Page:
This professional learning is designed for teachers as they begin their implementation of CPM. This series contains multiple components and is grounded in multiple active experiences delivered over the first year. This learning experience will encourage teachers to adjust their instructional practices, expand their content knowledge, and challenge their beliefs about teaching and learning. Teachers and leaders will gain first-hand experience with CPM with emphasis on what they will be teaching. Throughout this series educators will experience the mathematics, consider instructional practices, and learn about the classroom environment necessary for a successful implementation of CPM curriculum resources.

Page 2 of the Professional Learning Progression (PDF) describes all of the components of this learning event and the additional support available. Teachers new to a course, but have previously attended Foundations for Implementation, can choose to engage in the course Content Modules in the Professional Learning Portal rather than attending the entire series of learning events again.

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Building on Instructional Practice Series

The Building on Instructional Practice Series consists of three different events – Building on Discourse, Building on Assessment, Building on Equity – that are designed for teachers with a minimum of one year of experience teaching with CPM instructional materials and who have completed the Foundations for Implementation Series.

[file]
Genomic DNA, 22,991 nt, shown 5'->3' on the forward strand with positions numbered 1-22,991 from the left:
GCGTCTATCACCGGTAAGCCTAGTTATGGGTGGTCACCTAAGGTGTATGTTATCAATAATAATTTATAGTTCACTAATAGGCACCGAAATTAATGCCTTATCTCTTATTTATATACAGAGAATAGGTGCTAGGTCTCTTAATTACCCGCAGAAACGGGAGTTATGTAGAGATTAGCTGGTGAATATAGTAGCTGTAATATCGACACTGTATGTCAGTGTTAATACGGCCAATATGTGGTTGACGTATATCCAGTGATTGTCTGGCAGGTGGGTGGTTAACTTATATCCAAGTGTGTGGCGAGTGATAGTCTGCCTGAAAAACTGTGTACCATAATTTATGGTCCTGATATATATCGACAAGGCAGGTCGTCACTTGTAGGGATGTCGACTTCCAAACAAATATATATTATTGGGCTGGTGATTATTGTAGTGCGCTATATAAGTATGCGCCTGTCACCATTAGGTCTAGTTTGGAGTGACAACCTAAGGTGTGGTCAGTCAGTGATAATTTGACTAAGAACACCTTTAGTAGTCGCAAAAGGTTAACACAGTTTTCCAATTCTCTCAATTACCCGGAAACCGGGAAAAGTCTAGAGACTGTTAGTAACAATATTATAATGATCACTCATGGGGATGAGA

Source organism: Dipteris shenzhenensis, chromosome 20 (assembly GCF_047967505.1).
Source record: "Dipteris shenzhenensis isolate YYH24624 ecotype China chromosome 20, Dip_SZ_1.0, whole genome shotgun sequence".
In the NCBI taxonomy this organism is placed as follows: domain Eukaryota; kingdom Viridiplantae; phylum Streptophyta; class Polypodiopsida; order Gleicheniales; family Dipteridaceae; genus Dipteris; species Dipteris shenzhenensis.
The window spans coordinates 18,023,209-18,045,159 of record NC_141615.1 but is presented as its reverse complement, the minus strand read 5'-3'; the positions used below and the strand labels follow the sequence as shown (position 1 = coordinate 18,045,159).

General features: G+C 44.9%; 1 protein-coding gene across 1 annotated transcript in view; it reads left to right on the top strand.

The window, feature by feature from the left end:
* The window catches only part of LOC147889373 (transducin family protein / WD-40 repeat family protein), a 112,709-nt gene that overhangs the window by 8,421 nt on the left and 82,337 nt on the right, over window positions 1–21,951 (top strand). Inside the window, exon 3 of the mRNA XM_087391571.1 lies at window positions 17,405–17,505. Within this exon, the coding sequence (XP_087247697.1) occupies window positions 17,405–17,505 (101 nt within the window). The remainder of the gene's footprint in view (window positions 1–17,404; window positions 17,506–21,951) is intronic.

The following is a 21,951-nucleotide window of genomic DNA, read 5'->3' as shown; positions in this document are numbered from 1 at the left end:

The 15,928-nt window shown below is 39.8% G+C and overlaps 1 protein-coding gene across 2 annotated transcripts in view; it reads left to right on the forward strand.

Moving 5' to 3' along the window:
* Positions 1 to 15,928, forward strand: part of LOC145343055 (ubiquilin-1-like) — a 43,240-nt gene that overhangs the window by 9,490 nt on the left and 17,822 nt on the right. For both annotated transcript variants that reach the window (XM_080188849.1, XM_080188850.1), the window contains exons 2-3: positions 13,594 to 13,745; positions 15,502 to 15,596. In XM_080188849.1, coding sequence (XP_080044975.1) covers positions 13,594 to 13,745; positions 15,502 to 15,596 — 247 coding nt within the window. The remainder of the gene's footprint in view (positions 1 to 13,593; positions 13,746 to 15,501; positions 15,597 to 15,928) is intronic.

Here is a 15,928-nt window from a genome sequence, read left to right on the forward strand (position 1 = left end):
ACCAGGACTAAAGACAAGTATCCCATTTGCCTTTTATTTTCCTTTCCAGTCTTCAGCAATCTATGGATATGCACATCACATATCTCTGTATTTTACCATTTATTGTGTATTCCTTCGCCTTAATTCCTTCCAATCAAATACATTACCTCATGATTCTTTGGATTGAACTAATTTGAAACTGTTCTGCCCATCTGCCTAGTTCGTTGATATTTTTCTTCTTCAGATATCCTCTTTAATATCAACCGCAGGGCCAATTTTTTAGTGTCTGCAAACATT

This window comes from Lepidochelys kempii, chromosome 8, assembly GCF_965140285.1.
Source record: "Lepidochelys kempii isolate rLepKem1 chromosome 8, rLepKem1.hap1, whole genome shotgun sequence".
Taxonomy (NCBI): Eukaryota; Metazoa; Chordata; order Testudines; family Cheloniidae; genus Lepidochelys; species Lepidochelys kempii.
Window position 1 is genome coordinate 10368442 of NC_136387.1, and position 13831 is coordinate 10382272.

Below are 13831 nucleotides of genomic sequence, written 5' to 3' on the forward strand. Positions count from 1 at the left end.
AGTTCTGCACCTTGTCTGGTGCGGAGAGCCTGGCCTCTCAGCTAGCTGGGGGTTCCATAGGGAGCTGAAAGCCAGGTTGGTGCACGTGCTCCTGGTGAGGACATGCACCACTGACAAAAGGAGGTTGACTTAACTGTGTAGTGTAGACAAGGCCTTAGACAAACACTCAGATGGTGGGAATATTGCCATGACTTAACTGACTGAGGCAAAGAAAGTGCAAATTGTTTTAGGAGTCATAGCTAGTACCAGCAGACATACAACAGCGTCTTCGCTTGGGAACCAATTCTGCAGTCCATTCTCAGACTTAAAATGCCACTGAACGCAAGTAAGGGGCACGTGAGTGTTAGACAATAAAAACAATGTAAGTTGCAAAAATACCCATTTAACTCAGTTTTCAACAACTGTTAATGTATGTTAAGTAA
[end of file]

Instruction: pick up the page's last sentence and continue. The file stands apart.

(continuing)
Building on Equity

In Building on Equity, participants will learn how to include equitable practices in their classroom and support traditionally underserved students in becoming leaders of their own learning. Essential questions include: How do I shift dependent learners into independent learners? How does my own math identity and cultural background impact my classroom? The focus of day one is equitable classroom culture. Participants will reflect on how their math identity and mindsets impact student learning. They will begin working on a plan for Chapter 1 that creates an equitable classroom culture. The focus of day two and three is implementing equitable tasks. Participants will develop their use of the 5 Practices for Orchestrating Meaningful Mathematical Discussions and curate strategies for supporting all students in becoming leaders of their own learning. Participants will use an equity lens to reflect on and revise their Chapter 1 lesson plans.

Building on Assessment

In Building on Assessment, participants will apply assessment research and develop methods to provide feedback to students and inform equitable assessment decisions. On day one, participants will align assessment practices with learning progressions and the principle of mastery over time as well as write assessment items. During day two, participants will develop rubrics, explore alternate types of assessment, and plan for implementation that supports student ownership. On the third day, participants will develop strategies to monitor progress and provide evidence of proficiency with identified mathematics content and practices. Participants will develop assessment action plans that will encourage continued collaboration within their learning community.

Building on Discourse

In Building on Discourse, participants will improve their ability to facilitate meaningful mathematical discourse. This learning experience will encourage participants to adjust their instructional practices in the areas of sharing math authority, developing independent learners, and the creation of equitable classroom environments. Participants will plan for student learning by using teaching practices such as posing purposeful questioning, supporting productive struggle, and facilitating meaningful mathematical discourse. In doing so, participants learn to support students collaboratively engaged with rich tasks with all elements of the Effective Mathematics Teaching Practices incorporated through intentional and reflective planning.